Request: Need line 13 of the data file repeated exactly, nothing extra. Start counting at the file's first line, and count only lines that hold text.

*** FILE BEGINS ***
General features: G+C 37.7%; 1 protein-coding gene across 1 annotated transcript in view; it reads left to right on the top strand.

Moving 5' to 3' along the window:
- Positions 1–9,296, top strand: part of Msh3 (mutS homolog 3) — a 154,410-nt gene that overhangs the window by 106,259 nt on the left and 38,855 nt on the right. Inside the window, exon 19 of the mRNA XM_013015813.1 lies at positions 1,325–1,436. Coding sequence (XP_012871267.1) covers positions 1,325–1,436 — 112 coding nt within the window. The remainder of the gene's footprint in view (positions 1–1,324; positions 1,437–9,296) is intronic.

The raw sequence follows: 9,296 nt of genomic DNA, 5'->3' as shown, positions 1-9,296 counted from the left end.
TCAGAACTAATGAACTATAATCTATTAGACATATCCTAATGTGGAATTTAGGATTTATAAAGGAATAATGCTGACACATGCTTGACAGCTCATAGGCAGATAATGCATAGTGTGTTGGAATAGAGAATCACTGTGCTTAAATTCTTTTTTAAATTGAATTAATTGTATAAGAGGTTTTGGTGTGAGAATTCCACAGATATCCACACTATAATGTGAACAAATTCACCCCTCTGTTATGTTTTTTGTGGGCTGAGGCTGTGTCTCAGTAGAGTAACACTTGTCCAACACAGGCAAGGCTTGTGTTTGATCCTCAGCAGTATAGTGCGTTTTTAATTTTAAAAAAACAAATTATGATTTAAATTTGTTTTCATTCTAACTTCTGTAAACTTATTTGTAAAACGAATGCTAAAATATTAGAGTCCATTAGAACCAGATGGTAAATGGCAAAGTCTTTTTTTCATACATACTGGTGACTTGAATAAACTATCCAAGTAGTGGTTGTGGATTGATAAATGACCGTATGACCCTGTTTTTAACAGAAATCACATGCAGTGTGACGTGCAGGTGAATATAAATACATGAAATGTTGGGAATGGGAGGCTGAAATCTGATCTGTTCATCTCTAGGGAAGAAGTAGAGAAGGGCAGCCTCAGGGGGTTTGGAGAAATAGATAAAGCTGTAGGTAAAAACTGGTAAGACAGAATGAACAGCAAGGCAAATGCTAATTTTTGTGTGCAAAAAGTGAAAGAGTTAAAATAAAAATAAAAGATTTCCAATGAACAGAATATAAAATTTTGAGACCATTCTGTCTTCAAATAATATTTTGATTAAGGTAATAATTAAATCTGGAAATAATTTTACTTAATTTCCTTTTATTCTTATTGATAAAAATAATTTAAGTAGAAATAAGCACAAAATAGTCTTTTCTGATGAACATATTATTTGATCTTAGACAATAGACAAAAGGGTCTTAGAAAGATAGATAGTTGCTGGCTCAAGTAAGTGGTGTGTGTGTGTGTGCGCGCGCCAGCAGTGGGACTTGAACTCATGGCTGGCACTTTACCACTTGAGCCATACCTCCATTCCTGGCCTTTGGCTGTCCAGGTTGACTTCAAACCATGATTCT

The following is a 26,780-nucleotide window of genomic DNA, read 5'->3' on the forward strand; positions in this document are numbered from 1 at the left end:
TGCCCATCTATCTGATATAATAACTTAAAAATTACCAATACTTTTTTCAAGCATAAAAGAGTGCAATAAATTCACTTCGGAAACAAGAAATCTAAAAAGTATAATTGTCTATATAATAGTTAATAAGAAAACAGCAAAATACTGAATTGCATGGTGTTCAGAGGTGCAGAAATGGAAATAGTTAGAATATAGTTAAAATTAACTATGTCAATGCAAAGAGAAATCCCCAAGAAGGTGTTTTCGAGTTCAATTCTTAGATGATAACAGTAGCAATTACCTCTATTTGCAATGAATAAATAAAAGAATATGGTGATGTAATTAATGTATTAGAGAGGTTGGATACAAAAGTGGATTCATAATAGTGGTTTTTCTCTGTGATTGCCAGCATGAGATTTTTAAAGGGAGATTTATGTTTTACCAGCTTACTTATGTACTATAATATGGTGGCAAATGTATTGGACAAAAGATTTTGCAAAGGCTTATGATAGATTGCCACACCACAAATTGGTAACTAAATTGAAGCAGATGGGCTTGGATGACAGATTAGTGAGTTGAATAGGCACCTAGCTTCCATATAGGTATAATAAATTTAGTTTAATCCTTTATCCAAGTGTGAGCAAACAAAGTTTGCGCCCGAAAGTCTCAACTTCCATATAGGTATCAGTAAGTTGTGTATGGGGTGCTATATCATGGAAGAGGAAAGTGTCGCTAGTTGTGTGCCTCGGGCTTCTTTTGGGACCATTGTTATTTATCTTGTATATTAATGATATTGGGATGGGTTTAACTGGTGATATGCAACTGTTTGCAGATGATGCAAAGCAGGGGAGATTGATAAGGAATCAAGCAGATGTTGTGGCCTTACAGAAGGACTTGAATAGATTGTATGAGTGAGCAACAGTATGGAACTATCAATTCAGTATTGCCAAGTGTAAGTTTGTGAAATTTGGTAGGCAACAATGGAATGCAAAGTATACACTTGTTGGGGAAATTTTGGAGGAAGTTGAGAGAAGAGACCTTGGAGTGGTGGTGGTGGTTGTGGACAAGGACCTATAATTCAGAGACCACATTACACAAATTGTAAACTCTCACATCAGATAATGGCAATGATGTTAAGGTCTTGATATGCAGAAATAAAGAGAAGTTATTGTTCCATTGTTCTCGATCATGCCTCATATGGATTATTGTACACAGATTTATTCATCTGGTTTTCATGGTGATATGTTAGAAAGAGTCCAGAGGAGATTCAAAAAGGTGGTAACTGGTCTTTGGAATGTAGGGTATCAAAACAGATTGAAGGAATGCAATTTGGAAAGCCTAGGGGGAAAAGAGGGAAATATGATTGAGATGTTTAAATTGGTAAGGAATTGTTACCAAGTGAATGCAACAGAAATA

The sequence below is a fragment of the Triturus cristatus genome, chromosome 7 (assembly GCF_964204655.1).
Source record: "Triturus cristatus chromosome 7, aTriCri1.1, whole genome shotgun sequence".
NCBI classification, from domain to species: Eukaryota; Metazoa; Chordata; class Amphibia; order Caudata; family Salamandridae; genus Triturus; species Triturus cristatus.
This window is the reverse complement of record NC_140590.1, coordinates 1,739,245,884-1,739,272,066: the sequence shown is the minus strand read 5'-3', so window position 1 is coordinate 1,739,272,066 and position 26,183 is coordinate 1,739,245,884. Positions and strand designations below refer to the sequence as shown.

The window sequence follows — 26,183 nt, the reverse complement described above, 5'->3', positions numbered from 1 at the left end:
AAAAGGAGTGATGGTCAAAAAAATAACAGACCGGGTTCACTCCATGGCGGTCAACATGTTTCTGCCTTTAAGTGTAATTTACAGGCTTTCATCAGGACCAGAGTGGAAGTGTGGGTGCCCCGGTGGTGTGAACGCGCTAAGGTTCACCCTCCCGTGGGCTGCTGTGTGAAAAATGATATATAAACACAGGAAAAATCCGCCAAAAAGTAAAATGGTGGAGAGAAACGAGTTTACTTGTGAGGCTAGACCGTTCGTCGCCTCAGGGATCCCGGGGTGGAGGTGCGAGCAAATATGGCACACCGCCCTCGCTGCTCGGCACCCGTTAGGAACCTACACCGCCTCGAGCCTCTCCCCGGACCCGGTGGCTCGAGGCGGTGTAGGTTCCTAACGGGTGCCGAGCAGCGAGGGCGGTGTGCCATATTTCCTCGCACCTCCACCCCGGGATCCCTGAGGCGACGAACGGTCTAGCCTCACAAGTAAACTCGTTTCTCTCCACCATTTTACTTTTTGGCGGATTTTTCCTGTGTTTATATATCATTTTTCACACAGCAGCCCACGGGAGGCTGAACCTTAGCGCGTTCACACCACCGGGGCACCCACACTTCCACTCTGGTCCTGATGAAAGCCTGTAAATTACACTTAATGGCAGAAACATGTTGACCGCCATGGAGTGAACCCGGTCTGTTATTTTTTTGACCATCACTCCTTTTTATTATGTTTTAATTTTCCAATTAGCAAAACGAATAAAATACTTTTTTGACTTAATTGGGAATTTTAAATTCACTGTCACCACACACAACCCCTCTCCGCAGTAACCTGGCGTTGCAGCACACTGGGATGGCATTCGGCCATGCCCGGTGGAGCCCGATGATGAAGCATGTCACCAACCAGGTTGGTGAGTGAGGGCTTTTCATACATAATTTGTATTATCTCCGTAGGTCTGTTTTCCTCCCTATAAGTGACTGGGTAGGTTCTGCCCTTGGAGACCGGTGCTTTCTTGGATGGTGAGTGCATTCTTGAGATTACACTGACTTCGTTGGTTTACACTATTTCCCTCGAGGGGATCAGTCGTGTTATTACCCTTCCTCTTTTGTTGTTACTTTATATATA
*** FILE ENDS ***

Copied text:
AAAAGGAGTGATGGTCAAAAAAATAACAGACCGGGTTCACTCCATGGCGGTCAACATGTTTCTGCCTTTAAGTGTAATTTACAGGCTTTCATCAGGACCAGAGTGGAAGTGTGGGTGCCCCGGTGGTGTGAACGCGCTAAGGTTCACCCTCCCGTGGGCTGCTGTGTGAAAAATGATATATAAACACAGGAAAAATCCGCCAAAAAGTAAAATGGTGGAGAGAAACGAGTTTACTTGTGAGGCTAGACCGTTCGTCGCCTCAGGGATCCCGGGGTGGAGGTGCGAGCAAATATGGCACACCGCCCTCGCTGCTCGGCACCCGTTAGGAACCTACACCGCCTCGAGCCTCTCCCCGGACCCGGTGGCTCGAGGCGGTGTAGGTTCCTAACGGGTGCCGAGCAGCGAGGGCGGTGTGCCATATTTCCTCGCACCTCCACCCCGGGATCCCTGAGGCGACGAACGGTCTAGCCTCACAAGTAAACTCGTTTCTCTCCACCATTTTACTTTTTGGCGGATTTTTCCTGTGTTTATATATCATTTTTCACACAGCAGCCCACGGGAGGCTGAACCTTAGCGCGTTCACACCACCGGGGCACCCACACTTCCACTCTGGTCCTGATGAAAGCCTGTAAATTACACTTAATGGCAGAAACATGTTGACCGCCATGGAGTGAACCCGGTCTGTTATTTTTTTGACCATCACTCCTTTTTATTATGTTTTAATTTTCCAATTAGCAAAACGAATAAAATACTTTTTTGACTTAATTGGGAATTTTAAATTCACTGTCACCACACACAACCCCTCTCCGCAGTAACCTGGCGTTGCAGCACACTGGGATGGCATTCGGCCATGCCCGGTGGAGCCCGATGATGAAGCATGTCACCAACCAGGTTGGTGAGTGAGGGCTTTTCATACATAATTTGTATTATCTCCGTAGGTCTGTTTTCCTCCCTATAAGTGACTGGGTAGGTTCTGCCCTTGGAGACCGGTGCTTTCTTGGATGGTGAGTGCATTCTTGAGATTACACTGACTTCGTTGGTTTACACTATTTCCCTCGAGGGGATCAGTCGTGTTATTACCCTTCCTCTTTTGTTGTTACTTTATATATA